Spirituality and Psychiatry, edited by Chris Cook, Andrew Powell and Andrew Sims, RCPsych Publications, Royal College of Psychiatrists, London 2009 is a truly fascinating compilation of articles encompassing all aspects of the subject.
Spirituality in psychiatry, Assessing spiritual needs, Psychosis, Suicide, Child and Adolescent Psychiatry, Psychotherapy, Intellectual disability, Substance misuse, Neuroscience of the Spirit, Spiritual Care in the NHS, The Transpersonal Perspective, Religion and Religious Experience, Pathological Spirituality, and Ageing are a list of the chapter headings. 299 pages of science and wonder.
I've so far only read a couple of these in my own area of special interest and frankly am most impressed by the high level of consideration, erudition and the kind of scientific validation that one expects more from Nature or New England Journal of Medicine magazines than anything as 'flakey' as spirituality.
In a subsection of The Transpersonal Perspective under the heading Philosophy, Physics and Parapsychology there is a delightful quote from Sir James Jeans in 1931, "The universe is more like a great thought than a great machine."
Cook's chapter on 'Substance Misuse' is a truly a gem with a compilation and review of all the major studies of substance abuse and spirituality. Studies of adolescents church attendance versus Bible study, followup studies of treatment results in spirituality based treatment versus not, and all manner of arcane but highly relevant research are explored and discussed. His conclusions are "Spirituality and substance misuse are intimately related...These relationships are borne out by qualitative and quantitative research, which shows that there is an evidence base both for a protective effect of spirituality against the development of substance misuse and also for spirituality as an important variable for study in substance misuse treatment research."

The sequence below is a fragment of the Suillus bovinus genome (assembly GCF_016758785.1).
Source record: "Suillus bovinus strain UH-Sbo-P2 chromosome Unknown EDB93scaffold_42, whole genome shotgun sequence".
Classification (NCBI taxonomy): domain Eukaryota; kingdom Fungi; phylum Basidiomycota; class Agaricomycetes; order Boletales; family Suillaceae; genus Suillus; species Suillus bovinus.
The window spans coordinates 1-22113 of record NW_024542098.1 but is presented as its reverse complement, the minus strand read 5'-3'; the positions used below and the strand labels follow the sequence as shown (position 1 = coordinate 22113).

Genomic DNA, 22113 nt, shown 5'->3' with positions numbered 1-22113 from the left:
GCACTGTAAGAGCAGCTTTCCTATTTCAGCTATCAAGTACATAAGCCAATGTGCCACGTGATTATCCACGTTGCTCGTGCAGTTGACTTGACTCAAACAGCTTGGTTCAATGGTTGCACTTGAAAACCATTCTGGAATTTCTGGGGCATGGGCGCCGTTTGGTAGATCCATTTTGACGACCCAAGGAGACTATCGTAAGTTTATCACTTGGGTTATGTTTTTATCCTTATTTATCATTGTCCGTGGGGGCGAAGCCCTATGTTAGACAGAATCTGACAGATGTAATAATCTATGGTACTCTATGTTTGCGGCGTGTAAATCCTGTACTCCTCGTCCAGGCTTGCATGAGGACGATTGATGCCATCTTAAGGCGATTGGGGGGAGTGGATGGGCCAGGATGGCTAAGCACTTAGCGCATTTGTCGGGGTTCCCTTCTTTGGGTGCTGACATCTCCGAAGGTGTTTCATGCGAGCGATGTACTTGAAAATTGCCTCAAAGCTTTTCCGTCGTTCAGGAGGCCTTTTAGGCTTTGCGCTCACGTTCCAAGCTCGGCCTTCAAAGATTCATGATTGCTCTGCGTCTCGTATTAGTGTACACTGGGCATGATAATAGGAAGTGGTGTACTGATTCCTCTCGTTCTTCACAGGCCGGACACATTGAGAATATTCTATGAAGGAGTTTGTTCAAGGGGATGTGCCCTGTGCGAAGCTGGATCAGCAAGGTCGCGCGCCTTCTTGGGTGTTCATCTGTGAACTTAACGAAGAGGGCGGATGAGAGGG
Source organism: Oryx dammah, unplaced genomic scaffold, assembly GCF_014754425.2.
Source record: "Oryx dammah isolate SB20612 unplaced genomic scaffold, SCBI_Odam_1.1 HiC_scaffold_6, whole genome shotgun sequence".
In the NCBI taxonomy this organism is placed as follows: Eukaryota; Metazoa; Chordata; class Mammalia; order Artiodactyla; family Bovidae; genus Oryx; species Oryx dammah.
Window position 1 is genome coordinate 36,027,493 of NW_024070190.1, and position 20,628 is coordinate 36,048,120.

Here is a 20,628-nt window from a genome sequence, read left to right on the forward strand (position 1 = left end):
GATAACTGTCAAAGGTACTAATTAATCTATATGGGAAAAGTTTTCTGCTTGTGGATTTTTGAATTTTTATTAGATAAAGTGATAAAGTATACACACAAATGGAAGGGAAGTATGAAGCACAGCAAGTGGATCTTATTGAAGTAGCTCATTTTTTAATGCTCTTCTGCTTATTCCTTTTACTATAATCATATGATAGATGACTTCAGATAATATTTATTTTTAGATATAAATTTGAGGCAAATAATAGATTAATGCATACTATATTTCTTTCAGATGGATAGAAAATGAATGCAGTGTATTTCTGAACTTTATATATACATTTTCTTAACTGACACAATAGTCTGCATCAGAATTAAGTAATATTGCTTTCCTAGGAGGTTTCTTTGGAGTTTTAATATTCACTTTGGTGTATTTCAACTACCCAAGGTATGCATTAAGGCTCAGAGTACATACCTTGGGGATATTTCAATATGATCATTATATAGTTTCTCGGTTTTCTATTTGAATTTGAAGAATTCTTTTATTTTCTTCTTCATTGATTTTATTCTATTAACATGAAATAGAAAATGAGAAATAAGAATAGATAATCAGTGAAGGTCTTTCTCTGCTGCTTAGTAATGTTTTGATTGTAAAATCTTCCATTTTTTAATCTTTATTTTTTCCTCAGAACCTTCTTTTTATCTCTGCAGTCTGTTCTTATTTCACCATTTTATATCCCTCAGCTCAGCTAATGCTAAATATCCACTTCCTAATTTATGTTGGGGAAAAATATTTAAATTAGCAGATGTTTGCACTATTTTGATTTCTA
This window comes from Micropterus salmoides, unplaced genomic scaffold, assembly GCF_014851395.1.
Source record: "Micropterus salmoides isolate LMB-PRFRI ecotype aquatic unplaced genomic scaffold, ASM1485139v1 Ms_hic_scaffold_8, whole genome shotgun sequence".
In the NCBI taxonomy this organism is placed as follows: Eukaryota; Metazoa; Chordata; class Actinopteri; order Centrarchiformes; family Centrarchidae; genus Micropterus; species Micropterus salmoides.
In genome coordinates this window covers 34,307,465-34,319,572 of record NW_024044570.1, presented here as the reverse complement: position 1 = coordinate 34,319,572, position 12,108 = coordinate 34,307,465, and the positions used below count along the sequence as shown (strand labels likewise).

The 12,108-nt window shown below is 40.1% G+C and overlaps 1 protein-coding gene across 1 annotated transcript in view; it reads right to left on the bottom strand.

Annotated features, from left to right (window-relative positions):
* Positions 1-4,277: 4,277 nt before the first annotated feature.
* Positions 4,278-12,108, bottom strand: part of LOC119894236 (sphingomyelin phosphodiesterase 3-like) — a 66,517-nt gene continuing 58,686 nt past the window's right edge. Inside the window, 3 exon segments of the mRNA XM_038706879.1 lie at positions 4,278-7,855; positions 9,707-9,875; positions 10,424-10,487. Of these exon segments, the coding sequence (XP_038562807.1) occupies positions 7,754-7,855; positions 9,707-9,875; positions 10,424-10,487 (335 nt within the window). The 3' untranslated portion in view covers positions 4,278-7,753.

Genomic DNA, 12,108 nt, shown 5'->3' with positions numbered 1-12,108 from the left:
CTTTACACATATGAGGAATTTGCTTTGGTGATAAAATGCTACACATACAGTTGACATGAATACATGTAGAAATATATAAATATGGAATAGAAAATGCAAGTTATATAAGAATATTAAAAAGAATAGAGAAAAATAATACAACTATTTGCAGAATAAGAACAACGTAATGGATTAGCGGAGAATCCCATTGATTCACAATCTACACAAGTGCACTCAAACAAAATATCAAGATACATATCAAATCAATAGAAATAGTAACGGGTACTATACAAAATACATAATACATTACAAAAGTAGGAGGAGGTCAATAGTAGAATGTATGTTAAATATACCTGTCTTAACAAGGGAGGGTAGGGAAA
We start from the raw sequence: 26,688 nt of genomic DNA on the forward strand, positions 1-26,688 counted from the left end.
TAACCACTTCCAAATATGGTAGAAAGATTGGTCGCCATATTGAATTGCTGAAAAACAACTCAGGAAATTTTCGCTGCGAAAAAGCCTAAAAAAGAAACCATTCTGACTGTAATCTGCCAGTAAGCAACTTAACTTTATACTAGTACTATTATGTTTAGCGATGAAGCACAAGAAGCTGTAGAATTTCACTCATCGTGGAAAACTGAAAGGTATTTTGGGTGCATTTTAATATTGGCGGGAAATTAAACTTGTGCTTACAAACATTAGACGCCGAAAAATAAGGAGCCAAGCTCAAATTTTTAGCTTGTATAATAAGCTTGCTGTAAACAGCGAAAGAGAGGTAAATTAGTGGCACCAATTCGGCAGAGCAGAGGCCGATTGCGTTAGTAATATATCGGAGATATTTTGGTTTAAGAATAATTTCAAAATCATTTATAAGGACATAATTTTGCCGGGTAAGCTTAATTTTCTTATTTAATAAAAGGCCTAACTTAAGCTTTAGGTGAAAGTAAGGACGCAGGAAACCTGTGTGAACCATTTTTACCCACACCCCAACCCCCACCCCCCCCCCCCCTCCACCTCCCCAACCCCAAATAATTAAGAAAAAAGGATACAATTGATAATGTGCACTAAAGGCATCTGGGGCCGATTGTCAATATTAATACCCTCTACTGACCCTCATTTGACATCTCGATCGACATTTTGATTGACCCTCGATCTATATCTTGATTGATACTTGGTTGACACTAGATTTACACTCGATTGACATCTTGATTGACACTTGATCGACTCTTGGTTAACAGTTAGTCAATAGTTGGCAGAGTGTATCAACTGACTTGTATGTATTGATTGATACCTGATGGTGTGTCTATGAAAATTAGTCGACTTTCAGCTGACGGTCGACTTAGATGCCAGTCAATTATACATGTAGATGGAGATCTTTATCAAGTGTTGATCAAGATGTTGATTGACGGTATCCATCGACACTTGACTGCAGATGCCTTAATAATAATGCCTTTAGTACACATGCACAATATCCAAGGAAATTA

That said I'm looking forward to reading the chapter on "pathological spirituality". The authors throughout the book separate 'spirituality' from religious doctrinal assertions and are very clear about teasing out what can be supported by 'science' from what religious groups from Buddhist to Christian would hold true. The focus principally in the research is on 'behaviour' but there are chapters which indeed wax poetic in discussing the various theories surrounding why spirituality has such profound impact on mental health.
I can't say I've been as excited by a textbook in a long time and actually am taking it on vacation with me so that I can make more progress. The authors are to be highly commended and I look forward in future to the Canadian psychiatrists following suit. I think we'd still have much more to say about the spirituality of wilderness for one.
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